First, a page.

Red Crayola, Parable of Arable Land

Lenny Kaye

By Lenny Kaye

on 10.04.12 in Reviews

“Definitions define limit.” I first read this aphorism of Mayo Thompson’s on the back of the debut Red Crayola album in 1967, and promptly adopted it as one of the guiding touchstones of my life. The music I found within that album was a conglomeration of “Free-form Freak-out” provided by half-a-hundred communal folk called the Familiar Ugly, banging around on home-brewed instruments and merging toward strange psychedelic rave-ups, much like what the Syd Barrett-led Pink Floyd was improvising into jams, and what later groups like the Spaceman Three and My Bloody Valentine would extend into lysergically influenced song-form.

The pop impulse behind the psychic light show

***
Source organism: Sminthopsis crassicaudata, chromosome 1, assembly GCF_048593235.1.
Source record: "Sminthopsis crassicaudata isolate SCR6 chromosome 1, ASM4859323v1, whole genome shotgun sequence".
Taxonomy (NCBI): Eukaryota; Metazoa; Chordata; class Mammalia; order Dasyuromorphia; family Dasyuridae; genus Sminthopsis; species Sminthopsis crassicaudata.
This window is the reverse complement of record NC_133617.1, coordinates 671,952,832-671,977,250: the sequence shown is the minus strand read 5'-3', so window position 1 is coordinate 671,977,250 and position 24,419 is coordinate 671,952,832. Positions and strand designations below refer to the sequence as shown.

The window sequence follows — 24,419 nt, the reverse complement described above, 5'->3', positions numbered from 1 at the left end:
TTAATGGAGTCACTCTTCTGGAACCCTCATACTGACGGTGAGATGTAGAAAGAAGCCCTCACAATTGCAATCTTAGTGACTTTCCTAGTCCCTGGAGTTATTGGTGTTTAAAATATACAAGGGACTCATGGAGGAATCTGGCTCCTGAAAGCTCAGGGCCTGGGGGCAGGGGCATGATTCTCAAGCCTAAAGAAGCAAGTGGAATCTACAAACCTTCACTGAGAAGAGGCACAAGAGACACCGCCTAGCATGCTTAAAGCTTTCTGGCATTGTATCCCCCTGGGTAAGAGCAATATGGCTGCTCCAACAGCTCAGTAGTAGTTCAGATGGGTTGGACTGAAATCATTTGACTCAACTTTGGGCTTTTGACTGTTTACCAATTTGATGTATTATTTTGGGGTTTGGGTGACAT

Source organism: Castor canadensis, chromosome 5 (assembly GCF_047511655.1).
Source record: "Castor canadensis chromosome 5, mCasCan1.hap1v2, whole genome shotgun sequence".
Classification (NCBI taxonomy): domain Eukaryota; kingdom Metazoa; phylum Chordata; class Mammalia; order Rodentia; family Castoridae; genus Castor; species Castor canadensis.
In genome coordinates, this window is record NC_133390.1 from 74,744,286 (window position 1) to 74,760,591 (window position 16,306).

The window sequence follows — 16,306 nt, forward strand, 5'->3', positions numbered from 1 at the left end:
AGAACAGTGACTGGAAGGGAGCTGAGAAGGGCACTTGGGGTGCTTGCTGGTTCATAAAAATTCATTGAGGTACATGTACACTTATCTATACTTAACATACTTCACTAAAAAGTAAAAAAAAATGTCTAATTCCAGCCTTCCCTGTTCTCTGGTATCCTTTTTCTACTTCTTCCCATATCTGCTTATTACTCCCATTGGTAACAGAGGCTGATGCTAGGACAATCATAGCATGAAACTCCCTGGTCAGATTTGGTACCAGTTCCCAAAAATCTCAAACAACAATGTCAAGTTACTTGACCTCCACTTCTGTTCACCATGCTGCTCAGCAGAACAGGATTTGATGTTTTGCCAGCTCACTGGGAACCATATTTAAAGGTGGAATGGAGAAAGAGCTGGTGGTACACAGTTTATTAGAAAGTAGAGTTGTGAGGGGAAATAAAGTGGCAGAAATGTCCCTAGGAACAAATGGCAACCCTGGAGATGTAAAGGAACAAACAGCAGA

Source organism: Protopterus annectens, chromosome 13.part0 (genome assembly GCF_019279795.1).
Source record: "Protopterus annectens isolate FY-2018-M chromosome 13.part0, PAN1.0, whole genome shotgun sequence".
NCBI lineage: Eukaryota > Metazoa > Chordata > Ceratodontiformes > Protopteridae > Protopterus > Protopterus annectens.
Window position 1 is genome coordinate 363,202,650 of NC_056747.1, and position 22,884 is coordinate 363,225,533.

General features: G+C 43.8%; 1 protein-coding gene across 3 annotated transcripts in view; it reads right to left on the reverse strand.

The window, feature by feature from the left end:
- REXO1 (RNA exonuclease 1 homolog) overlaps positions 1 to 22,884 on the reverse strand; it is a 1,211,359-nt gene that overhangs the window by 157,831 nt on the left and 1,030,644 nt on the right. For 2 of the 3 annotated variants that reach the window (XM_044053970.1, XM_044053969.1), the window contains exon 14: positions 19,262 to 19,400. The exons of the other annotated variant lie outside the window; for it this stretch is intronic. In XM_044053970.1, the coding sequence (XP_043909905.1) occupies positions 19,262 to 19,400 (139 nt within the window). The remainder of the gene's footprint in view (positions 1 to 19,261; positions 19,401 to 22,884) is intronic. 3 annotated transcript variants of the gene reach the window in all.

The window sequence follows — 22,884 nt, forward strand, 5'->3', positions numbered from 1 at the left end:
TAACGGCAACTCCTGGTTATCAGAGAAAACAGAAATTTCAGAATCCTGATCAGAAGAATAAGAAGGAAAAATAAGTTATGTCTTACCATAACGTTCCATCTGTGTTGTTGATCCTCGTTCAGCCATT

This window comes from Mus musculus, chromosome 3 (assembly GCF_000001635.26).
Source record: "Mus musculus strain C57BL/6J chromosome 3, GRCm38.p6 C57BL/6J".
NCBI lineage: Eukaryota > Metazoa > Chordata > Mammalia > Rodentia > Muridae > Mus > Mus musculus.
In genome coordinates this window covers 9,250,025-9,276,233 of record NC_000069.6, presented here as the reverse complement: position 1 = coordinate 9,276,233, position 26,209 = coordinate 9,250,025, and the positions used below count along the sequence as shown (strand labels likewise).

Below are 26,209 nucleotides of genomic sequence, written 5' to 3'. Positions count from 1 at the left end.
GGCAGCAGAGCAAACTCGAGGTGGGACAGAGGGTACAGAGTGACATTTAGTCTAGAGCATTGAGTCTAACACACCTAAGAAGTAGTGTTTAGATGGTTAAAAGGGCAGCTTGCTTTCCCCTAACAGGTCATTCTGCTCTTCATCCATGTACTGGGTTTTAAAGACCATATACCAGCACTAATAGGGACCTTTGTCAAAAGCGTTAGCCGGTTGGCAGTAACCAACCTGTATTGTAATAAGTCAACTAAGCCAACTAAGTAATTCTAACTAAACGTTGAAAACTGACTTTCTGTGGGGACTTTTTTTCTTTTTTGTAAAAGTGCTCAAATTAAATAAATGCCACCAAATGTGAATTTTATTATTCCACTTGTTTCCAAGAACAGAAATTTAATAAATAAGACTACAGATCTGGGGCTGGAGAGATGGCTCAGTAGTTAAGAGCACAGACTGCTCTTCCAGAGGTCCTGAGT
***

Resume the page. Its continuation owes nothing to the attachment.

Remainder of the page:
The recent re-release of the Crayola’s initial album, with bonus remixes of the original freak-outs, occasions a listen to the pop impulse behind the psychic light show. The founding members – Thompson, Steve Cunningham and drummer Frederick Barthelme (brother of Donald) – were art students at the University of St. Thomas, familiar with the avant-garde and conceptual thinkers. Yet they believed in the visceral power of music – “the liberty of feeling, distinct from intent, affirms the musical process,” Cunningham wrote. Surely the sense of generational take-off is imagined in “Hurricane Fighter Plane,” with Roky Erikson on organ, or the modal drone of “War Sucks,” with its blunt, anti-militaristic message. The songs morph into freeform jams, and then rise from the pandemonium. It’s a seamless transition of anything-goes, and it positioned the Red Crayola (later Krayola) as further ahead of their far-out time than could be imagined. Thompson would later find a home with Cleveland avatars Pere Ubu, but would keep the Crayola brand going with experimental and unsettling albums that even today seem futuristic.